No offense, American bees, but your sperm isn't cutting it
Story and Photographs by Ryan T. Bell
With an American honeybee queen for a mother and a European honeybee drone for a father, these worker bees have a level of genetic diversity unseen in the U.S. for decades. Researchers at Washington State University hope a deeper gene pool will give a new generation of honeybees much-needed genetic traits, like resistance to varroa mites. The parasite kills a third of American honeybees each year.
Editor's note: This story is for mature bees only.
Seducing a honeybee drone – one of the males in a colony whose only job is to mate with the queen – is not too difficult. They don't have stingers, so you just pick one up. Apply a little pressure to the abdomen and the drone gets randy, blood rushing to his endophallus, bringing him to climax.
"They're really accommodating," says Susan Cobey, a honeybee breeder on Whidbey Island, Wash. "One ejaculate is about 1 microliter, and it takes 10 microliters to artificially inseminate a queen."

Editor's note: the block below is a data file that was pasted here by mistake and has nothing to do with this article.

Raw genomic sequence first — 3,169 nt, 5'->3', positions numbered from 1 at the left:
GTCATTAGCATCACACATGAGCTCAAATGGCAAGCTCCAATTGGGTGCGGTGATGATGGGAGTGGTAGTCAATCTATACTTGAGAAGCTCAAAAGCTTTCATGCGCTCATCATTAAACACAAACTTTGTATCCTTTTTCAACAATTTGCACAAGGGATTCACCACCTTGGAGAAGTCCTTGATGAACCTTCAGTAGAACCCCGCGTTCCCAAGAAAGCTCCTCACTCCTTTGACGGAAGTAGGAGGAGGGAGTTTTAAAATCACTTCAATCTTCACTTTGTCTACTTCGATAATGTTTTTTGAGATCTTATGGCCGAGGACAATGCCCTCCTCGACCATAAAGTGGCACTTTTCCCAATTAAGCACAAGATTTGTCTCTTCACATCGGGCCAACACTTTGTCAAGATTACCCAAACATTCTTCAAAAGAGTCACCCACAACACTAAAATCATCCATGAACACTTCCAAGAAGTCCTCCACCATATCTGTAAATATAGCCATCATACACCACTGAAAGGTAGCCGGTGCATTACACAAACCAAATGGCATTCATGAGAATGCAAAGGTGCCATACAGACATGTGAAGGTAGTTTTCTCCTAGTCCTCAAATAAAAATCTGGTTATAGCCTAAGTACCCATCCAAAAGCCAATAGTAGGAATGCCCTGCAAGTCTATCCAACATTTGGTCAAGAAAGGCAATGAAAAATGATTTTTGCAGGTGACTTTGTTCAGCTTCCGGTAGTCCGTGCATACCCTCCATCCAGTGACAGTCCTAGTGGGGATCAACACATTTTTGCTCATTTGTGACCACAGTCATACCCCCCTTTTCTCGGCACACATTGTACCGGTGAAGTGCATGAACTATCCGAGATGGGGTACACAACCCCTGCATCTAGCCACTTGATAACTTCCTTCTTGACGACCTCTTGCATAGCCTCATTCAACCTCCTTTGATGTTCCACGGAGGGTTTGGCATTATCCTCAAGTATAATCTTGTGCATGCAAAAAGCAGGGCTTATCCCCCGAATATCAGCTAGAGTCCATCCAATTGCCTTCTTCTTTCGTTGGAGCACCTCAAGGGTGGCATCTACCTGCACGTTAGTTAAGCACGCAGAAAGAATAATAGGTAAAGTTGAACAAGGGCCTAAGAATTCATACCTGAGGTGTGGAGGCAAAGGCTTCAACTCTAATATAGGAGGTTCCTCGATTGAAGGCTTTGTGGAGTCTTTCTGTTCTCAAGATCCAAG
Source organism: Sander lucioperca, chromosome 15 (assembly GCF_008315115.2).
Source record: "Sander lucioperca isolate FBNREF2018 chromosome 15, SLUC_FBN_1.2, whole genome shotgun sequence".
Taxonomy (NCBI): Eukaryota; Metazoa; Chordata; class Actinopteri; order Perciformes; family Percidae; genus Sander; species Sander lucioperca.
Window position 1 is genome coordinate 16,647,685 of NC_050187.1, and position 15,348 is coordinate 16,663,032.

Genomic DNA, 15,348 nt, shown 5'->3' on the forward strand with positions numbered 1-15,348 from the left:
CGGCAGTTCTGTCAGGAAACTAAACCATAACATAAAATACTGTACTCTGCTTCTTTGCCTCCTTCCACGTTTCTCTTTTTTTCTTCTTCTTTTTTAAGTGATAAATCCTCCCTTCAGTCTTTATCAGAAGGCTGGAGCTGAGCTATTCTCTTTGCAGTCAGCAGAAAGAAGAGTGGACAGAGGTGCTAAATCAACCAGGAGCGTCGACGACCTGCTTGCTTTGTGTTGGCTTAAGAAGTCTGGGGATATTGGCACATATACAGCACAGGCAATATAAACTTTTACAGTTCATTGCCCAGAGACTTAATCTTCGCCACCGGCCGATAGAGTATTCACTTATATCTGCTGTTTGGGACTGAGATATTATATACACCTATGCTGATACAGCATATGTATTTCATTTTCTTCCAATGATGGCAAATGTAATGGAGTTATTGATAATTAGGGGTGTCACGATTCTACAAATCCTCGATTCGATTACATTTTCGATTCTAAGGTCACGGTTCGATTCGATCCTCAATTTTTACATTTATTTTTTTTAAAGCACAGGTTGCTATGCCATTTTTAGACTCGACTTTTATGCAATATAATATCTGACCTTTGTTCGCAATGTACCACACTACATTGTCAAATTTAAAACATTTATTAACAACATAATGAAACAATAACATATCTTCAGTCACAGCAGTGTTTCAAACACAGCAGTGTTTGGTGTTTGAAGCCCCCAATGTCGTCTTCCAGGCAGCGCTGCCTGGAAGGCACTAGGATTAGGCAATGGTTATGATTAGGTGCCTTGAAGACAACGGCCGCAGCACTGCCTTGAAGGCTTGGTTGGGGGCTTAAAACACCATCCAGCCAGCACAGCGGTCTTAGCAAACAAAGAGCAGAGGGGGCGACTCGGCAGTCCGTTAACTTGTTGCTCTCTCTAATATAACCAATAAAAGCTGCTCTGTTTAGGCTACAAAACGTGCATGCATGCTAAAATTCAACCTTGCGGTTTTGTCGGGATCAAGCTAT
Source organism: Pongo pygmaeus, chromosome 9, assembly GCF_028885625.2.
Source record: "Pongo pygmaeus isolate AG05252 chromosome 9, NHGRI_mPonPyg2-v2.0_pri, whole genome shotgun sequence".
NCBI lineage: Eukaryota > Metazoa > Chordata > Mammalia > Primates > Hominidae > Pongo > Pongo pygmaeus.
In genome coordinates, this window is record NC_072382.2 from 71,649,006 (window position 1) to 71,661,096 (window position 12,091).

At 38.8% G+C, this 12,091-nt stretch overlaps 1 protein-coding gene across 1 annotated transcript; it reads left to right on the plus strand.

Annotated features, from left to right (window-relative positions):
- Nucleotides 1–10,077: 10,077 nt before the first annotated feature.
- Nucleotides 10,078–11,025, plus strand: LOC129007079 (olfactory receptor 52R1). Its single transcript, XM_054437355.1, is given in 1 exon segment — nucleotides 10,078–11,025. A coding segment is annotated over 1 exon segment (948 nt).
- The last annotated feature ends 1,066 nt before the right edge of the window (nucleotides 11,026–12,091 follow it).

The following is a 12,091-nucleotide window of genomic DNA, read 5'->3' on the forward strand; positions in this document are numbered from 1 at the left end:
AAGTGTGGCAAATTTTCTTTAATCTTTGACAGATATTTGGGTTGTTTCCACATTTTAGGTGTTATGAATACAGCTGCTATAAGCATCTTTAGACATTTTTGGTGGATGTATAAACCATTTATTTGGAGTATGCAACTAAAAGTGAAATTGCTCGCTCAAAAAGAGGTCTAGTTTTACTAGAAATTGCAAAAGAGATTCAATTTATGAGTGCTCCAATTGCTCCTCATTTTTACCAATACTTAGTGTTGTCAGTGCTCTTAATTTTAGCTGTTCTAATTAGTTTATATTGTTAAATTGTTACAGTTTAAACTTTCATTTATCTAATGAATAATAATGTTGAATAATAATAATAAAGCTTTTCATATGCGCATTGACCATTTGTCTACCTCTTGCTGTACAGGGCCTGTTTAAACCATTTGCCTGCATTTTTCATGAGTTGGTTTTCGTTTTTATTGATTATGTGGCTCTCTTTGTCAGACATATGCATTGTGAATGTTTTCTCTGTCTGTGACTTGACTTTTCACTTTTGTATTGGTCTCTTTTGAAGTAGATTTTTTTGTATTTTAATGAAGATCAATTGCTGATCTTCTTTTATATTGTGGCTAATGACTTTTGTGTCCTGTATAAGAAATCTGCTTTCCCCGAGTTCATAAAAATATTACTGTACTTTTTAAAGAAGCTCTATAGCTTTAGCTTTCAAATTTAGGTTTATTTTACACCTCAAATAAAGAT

Since 2008, Cobey has done her share of bee abdomen rubbing as part of a research team from Washington State University traveling through Europe and Asia. They've collected sperm from native honeybees in Italy, Slovenia, Germany, Kazakhstan and the Republic of Georgia – countries where honeybees have favorable genetic traits, like resistance to the varroa mite.
The deadly parasite has been cited as a major factor in bee deaths, along with genetics, poor nutrition and pesticide exposure, according to a major report from the USDA and EPA in 2013.
Varroa mites are an invasive parasite from Asia that sucks hemolymph (bee blood) from adult and larval honeybees, weakening their immune systems and transmitting deadly pathogens, like bent wing virus.
If left untreated, a varroa infestation can kill a colony in one year. First detected on U.S. soil in 1987, varroa has spread quickly, infesting upwards of 50 percent of American hives. Last year, 33 percent of U.S. honeybee hives died. That's troubling for the plight of honeybees and U.S. agriculture, which relies on pollinators to produce one-third of the food we eat.